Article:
Rhys Powell founded Red Rabbit as an antidote to the lackluster meals most schools provide for their students. It now serves healthy, locally-sourced lunches to almost 70 schools in New York City.
“We’ve done a disservice to our kids. The system that we have is broken. The school food system is broken. We at Red Rabbit, we’re fixing that.”
Rhys Powell predicts, “School food in the future — 5 or 10 years from now — will look very different.” And he wants his program, Red Rabbit, to be at the vanguard of that change. Started in 2005 when friends couldn't find the healthful alternative they sought, the program gives parents a convenient way to provide nourishing lunches in New York City’s schools.
Red Rabbit works with existing school lunch programs, but, as Rhys emphasizes, “we’re very flexible; schools that have cafeterias, we’ll manage their cafeterias for them. If they have no facilities, we’ll drop the food off hot, and anything in between.” The program eventually grew to encompass more schools once Rhys says he, “learned how severe and pervasive the lack of access to healthy food was in schools. And then we expanded the company’s mission to provide healthy food for all kids.” They “piloted a program at charter schools” that kept in mind the smaller budget, but that also kept operations sustainable. Remarkably, Rhys says, “We’re able to do it below the reimbursement rate — the rate the federal government sets for reimbursement for meals for at-need kids.”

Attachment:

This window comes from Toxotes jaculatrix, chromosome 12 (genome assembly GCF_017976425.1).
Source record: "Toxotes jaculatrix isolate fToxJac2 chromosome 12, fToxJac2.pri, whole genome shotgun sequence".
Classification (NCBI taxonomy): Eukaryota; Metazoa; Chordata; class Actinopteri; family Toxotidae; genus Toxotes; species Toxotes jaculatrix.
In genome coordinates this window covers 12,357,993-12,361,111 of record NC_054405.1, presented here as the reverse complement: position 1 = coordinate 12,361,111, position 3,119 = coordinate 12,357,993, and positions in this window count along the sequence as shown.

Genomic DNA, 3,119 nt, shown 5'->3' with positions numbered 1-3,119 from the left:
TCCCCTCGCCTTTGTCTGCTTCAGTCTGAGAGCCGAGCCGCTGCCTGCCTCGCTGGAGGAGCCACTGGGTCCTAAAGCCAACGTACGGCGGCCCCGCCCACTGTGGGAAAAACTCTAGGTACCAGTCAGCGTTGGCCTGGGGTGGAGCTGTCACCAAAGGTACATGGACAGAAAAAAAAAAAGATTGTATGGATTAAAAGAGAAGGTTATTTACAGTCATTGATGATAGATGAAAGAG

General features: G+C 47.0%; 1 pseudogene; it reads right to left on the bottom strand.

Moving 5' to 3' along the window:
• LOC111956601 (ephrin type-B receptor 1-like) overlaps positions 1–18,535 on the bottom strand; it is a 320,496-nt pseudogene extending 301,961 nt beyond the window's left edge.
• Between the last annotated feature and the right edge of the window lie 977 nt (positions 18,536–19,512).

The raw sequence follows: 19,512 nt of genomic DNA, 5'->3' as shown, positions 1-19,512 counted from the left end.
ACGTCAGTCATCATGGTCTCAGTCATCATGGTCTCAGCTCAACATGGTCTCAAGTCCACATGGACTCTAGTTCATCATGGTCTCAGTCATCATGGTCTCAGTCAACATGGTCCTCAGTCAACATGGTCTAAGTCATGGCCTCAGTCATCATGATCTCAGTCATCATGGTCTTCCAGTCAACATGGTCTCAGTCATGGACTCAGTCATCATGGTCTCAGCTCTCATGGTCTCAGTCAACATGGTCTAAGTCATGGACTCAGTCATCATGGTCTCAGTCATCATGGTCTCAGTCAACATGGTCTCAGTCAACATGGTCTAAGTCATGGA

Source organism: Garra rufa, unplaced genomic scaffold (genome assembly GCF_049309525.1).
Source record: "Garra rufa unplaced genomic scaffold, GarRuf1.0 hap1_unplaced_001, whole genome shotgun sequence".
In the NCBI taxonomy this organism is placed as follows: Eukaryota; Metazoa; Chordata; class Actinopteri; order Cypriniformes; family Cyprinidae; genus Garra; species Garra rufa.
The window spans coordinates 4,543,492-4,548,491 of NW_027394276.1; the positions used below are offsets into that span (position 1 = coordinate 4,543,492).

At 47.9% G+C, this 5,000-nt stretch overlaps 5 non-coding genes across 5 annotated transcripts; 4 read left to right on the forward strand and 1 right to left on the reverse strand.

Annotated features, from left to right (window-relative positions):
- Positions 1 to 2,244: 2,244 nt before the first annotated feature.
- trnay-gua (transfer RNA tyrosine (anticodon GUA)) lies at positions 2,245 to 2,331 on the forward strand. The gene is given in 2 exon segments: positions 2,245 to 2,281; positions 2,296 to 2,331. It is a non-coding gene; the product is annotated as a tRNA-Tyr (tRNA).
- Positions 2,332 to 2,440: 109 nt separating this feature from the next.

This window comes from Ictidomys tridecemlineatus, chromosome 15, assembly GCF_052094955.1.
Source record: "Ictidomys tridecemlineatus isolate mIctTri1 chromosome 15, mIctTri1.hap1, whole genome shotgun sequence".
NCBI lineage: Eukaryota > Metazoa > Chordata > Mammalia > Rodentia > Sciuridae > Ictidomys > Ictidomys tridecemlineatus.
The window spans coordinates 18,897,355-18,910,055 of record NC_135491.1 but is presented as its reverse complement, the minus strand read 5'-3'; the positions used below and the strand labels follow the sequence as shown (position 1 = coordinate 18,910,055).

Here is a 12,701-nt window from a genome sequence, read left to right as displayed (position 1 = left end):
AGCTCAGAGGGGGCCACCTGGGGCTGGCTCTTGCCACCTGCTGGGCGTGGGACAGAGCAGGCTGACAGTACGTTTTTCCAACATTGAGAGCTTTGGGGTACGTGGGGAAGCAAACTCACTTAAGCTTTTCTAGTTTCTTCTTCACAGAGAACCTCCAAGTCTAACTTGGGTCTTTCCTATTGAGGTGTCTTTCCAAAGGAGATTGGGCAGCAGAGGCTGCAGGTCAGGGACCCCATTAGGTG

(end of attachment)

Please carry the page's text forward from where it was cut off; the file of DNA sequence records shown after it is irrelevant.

Prior to starting Red Rabbit, Rhys, “was working in finance, and I didn’t have a background in food or kids.” In the beginning, he explains, “Like most small startups, it struggled the first few years.” But not wanting to fail the schoolchildren nor the parents, Rhys “took their trust seriously and our responsibility seriously, and that was the moment I decided this is it. I’m no longer in finance now, I’m Red Rabbit.” Looking forward, Rhys says, “We’re going to scale as much as we can. There are 1.1 million kids in the public schools here just in New York City alone, and countless millions in the region, so they all need access to healthy food.” His hope is to expand and “grow as quickly and as far-reaching as we can.” His chief end goal is accessibility. He says, “We’d be very happy if right now every child in school in the United States had access to healthy food.”